Diabetes mellitus, more commonly known simply as diabetes, is a classification of metabolic diseases that affect an afflicted individual’s blood sugar levels over a prolonged duration. Long-term complications can involve chronic kidney failure, stroke, and cardiovascular disease. Many people with diabetes are unaware that they have an increased risk of developing a variety of vision problems as well. Generally, regular eye examinations will prevent minor vision complications from spiraling out of control. Nonetheless, it is important to understand exactly what causes eye problems in diabetic individuals.


    Each and every last one of the cells in your body needs glucose to operate. Insulin is a peptide hormone that helps break down the glucose (sugar) in your body and distribute it to the body’s cells. People with diabetes either lack the ability to produce insulin, do not produce a sufficient quantity of insulin, or are unable to use insulin properly. Without the correct levels of insulin to break down glucose, blood sugar levels begin to build up. This condition, known as hyperglycemia, can cause the lens of the eye to swell, decreasing the sharpness of one’s vision.

    You may also experience blurred vision after initiating insulin treatment due to the shifting of fluids in the eye, but this problem usually disappears after blood sugar levels stabilize.


    Macular edema is the thickening or swelling of the eye’s macula. The macula is responsible for precise, pinpoint vision, and allows you to perform such actions as reading this blog, recognizing a face, or finding Waldo in a crowded Roman colosseum. Macular edema develops when the eye’s blood vessels are leaking fluids, and is the most common form of vision loss for individuals with diabetes.

    Diabetic retinopathy is a term used to describe retinal conditions caused by diabetes. Diabetic retinopathy is the result of damage to the small blood vessels that supply energy to the retina’s cells (the retina is the light sensitive area at the back of the eye). These tiny blood vessels leak blood and other fluids that cause thickening of retinal tissue and cloudy vision. Proliferative retinopathy is a condition in which additional tiny blood vessels begin to grow from the surface of the retina. As the retina becomes increasingly starved of oxygen and nutrients, capillaries can form on the retina in order to satiate depleted cells. Often, when the new blood vessels grow, they begin to pull on the underlying retina. If left untreated, proliferative retinopathy (and diabetes) can cause total blindness.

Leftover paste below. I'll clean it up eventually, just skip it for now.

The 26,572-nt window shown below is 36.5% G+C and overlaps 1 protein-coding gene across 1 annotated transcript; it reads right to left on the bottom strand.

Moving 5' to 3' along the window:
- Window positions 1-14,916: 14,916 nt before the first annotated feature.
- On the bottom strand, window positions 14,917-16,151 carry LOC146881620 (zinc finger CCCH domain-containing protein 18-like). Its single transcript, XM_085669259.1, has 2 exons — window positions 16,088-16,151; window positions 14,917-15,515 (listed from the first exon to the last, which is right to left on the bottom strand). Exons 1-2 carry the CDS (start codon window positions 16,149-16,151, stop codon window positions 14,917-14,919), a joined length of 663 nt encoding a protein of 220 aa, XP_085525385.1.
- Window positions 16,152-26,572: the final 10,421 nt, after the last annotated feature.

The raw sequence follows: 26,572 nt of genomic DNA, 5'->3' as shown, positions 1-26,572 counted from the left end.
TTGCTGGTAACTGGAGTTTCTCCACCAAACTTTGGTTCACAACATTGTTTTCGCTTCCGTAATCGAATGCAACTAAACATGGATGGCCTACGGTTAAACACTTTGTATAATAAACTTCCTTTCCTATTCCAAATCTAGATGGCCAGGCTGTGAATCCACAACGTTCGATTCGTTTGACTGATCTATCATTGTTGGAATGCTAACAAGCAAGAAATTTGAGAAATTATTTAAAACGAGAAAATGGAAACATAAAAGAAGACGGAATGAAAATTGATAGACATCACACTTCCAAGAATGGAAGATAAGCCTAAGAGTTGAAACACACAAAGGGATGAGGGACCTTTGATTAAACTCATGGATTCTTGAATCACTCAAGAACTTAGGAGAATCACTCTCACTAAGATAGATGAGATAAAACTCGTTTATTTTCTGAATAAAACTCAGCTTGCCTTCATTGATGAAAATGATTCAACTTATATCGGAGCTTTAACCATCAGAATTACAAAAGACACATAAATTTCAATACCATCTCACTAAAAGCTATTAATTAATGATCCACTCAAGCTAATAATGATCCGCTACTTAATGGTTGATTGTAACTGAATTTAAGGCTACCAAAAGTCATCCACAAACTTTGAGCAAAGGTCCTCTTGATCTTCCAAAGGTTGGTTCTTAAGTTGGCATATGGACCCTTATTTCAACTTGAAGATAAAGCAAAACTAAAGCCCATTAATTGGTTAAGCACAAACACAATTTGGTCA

People with diabetes are also 40 percent more likely to suffer from glaucoma than those without diabetes. Glaucoma occurs due to a buildup of pressure in the eye. Typically, the increased pressure slows the drainage of the aqueous humor, which serves to maintain the eye’s shape, which then accumulates in the anterior chamber. The pressure constricts the blood vessels that nourish the retina and optic nerve. Over time, vision worsens because the retina and nerve become damaged.

    Diabetes can cause a staggering variety of health and vision problems, and it is recommended that people with diabetes schedule regular eye exams to catch conditions before they become serious. Most diabetes-related eye complications can be treated if diagnosed early, so see your optometrist or ophthalmologist frequently.

    Do you think you might have eye problems resulting from complications with diabetes? Contact Silverstein Eye Care Centers today at (816) 358-3600 or request your appointment online. We can serve you at our convenient location in Independence/Kansas City.

    Posted September 29, 2015 by Silverstein Eye Centers
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